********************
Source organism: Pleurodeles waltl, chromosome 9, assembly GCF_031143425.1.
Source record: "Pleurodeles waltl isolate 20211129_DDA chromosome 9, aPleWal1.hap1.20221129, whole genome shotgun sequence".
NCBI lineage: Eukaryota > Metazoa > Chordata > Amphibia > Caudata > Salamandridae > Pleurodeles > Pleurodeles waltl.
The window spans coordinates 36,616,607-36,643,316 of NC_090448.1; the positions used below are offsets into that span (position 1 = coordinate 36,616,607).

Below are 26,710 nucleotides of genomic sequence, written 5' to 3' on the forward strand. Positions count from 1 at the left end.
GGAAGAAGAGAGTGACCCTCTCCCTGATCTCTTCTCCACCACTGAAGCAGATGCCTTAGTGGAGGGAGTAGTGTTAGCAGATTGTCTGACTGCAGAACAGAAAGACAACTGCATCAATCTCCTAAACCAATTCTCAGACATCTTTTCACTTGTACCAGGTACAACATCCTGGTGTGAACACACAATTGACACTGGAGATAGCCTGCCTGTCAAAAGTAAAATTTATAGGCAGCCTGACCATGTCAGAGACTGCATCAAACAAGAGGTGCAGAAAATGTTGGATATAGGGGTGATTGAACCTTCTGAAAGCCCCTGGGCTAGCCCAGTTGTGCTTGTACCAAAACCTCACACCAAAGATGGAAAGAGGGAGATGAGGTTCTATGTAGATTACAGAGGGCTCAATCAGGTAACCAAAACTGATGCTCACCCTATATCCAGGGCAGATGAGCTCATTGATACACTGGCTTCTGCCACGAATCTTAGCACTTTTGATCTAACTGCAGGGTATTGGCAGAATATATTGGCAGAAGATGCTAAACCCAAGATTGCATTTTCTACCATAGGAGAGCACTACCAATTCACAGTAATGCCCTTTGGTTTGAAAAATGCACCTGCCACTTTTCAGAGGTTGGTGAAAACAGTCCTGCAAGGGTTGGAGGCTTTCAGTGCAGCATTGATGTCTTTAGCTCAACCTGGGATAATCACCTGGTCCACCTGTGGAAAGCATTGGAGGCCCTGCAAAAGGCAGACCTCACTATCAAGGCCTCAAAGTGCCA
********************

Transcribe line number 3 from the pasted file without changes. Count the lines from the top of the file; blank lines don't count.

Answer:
NCBI lineage: Eukaryota > Metazoa > Chordata > Amphibia > Caudata > Salamandridae > Pleurodeles > Pleurodeles waltl.